From L. Mark Kibler
Morning Meadow Farm, Blanchester
Wild Sourdough Starter
Making your own sourdough starter culture is simple because there is wild yeast in the air all around us. All you have to do is catch some and help it to start growing.
You will need:
• 2-4 small glass containers or small bowls, large enough to hold 1/3 cup of water
Choose containers with wide mouths/openings.
• Pure water
This can be distilled water, fresh spring water, etc. Try to avoid water that has been chemically treated or chlorinated.
• 1 teaspoon of natural sugar per container
This can be honey, pear juice, apple juice, pineapple juice, agave nectar, etc. I’ve tried all of these and the different types of sugar tend to “catch” different strains of wild yeast, each with its own unique taste. Some are have a mild sourdough taste and some are quite tangy. Wild yeast is more resistant to acid than baker’s yeast and so the acid in the fruit juice is not a concern.
• Untreated, unbleached flour of your choice — 2-4 tablespoons per container
• A glass stirring rod or a clean fork or spoon
This is to stir the starter culture. As you catch and grow different strains of wild yeast, use a different clean stirrer when you feed (add sugar) to the growing cultures. If you use the same spoon in the different cultures you will cross-contaminate them and end up with two (or three) different yeasts in the same container/culture.
• A small piece of window screen or similar material — one for each container
This is to keep insects out. The screen should have holes large enough to allow the wild yeast to fall into the water-sugar solution.
Put 1/3 cup of warm or somewhat hot water into each container.
Stir one teaspoon of the sugar(s) you plan to use into the water.
Add the flour until the consistency of the water/sugar is “soupy” or slightly watery.
Place the container(s) somewhere that has a slight breeze and that is warm (around 75-85 degrees) but not blistering hot (such as full summer sunlight). Outside on a small table or inside near an open window is a good spot and wild yeast will blow in on the wind. Too much heat and wind though, and the water/flour mixture will dry out.
Cover each container with a small piece of screen to keep insects out.
Let the containers sit for 2-5 days to catch wild yeast. Gently stir the containers once a day to mix the yeast into the flour/water/sugar solution.
Be patient. Good things take time and not all of the containers will catch wild yeast. In the containers that do catch wild yeast you will see small bubbles start to form in the mixture. This is from the gas that is being released as the yeast grows or reproduces. When you see bubbles beginning to form on top of the solution, add enough warm water, sugar and flour to increase the size of the mixture by about 50% or so. You have begun to feed your growing yeast cultures.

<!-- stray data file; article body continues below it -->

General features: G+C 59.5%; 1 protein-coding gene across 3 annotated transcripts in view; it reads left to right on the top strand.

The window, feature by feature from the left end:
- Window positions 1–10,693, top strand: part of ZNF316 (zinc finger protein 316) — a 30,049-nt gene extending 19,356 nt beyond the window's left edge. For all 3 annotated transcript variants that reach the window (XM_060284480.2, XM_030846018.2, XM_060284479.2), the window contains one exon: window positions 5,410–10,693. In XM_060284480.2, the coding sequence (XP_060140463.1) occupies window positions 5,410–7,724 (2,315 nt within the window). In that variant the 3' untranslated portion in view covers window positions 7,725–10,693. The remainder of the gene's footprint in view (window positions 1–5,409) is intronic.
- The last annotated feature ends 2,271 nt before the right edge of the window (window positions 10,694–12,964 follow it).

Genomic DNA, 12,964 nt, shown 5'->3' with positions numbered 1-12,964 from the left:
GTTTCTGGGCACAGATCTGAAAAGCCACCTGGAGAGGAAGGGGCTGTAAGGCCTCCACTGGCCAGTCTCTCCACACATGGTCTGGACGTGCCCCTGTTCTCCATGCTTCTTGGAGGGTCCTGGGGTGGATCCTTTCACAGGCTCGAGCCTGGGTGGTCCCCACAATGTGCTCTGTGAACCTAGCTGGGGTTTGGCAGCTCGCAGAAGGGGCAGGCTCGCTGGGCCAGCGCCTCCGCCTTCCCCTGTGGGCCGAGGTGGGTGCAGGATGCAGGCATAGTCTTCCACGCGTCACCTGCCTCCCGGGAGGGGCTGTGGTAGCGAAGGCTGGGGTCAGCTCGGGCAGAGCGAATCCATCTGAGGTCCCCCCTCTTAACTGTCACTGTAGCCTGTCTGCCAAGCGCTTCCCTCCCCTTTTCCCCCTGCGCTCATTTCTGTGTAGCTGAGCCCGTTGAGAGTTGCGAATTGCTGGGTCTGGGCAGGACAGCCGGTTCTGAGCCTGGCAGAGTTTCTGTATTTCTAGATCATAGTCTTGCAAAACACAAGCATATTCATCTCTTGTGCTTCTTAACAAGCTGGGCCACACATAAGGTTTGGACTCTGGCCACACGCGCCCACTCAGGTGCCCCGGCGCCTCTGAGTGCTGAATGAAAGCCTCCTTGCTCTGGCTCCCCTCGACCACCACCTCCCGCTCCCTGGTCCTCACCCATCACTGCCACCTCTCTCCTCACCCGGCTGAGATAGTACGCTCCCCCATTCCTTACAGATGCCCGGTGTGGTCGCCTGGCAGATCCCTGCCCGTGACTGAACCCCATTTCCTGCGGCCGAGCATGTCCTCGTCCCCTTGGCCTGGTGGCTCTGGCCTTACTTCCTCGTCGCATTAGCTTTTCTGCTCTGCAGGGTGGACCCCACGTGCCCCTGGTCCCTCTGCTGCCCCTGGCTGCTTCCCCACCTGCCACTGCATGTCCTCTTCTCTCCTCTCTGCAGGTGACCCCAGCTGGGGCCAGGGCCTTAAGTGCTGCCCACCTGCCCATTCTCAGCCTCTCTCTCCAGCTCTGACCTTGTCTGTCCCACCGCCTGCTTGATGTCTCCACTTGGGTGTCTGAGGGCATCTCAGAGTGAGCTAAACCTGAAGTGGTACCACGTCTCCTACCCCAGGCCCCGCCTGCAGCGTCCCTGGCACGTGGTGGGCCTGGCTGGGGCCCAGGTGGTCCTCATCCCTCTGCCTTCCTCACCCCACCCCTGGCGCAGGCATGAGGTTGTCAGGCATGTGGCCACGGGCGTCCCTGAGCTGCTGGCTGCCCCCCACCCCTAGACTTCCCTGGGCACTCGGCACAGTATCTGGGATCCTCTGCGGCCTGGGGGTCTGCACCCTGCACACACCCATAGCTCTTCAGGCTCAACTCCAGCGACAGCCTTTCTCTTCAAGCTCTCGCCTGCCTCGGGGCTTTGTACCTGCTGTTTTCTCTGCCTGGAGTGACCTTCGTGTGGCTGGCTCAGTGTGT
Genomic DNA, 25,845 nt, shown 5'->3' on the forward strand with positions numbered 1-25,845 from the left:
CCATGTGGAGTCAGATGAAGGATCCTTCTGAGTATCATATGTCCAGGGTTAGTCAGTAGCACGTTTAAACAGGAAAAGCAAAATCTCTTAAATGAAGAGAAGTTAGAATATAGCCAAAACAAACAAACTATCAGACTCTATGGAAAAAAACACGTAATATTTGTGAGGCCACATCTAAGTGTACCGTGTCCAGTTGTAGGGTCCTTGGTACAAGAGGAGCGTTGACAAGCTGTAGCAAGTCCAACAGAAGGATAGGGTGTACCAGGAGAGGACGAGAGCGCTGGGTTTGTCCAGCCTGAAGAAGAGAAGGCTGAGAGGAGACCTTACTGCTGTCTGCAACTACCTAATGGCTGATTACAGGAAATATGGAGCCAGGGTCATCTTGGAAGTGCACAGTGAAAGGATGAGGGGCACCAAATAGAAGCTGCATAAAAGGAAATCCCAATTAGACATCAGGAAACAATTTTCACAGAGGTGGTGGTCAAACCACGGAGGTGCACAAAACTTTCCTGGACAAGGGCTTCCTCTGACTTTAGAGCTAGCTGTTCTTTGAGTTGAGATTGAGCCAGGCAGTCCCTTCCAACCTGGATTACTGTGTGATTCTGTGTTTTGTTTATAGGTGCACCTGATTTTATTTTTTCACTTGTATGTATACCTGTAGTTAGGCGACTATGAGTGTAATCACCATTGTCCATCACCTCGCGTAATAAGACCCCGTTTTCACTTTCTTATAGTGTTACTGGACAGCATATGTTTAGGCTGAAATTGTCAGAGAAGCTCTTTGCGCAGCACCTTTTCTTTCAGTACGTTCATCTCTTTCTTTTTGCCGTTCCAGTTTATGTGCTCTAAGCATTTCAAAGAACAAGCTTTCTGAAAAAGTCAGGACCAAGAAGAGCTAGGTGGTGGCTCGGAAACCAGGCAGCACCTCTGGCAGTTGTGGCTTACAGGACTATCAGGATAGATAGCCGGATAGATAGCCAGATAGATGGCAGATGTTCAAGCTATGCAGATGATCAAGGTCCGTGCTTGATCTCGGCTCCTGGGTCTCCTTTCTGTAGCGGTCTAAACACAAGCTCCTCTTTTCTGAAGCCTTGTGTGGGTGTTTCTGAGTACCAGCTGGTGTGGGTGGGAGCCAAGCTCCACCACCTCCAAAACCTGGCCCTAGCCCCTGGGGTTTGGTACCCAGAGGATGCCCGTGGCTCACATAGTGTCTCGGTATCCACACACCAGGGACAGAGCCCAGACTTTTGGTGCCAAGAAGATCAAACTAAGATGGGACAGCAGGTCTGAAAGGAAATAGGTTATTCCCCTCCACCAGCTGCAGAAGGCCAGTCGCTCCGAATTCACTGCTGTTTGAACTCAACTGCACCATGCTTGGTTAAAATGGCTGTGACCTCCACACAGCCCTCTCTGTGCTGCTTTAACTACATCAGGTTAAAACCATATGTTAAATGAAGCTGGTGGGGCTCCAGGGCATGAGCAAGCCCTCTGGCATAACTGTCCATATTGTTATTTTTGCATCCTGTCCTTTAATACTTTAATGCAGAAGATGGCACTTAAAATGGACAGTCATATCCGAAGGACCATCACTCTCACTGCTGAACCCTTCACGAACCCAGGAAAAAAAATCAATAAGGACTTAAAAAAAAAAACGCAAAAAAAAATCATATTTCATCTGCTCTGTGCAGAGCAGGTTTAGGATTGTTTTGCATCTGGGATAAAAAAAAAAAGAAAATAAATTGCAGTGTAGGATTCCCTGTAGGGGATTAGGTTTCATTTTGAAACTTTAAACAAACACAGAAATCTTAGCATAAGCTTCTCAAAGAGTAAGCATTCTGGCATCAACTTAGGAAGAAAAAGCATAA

Not all the containers will catch wild yeast and you may have to repeat the whole process two or three times before it works. That’s why using multiple containers the first time you do this is recommended.
You will not see gas bubbles in the liquid in the containers that didn’t catch wild yeast. After 3-5 days you may see a brown watery liquid on top of these mixtures and they may have a mildly foul smell. Discard them, clean the containers well, and start again if you’d like.
NOTE: After a healthy, growing culture sits for several days you will also see brown liquid form on top of the “dough.” This is a byproduct of yeast reproduction. It’s also a sign that it’s time to use or discard the top half of this particular culture and feed it some more sugar-flour-water.
Once you have wild sourdough yeast cultures growing, transfer all the levain (a fancy word for the starter culture) into a wide mouth quart jar or similar glass container with a (loose) lid. Keep the container somewhere warm and keep feeding it with sugar-flour-water until the jar is about half full of levain/starter. At this point you can use half of the mixture, keeping the other half in the jar to feed and use … again and again and again.
To make sourdough, add the amount of flour, water and sugar that you would to any bread dough, then knead it according to your recipe. Please note that sourdough often requires more than twice, even three times the normal amount of time to fully rise, so factor this into your recipe.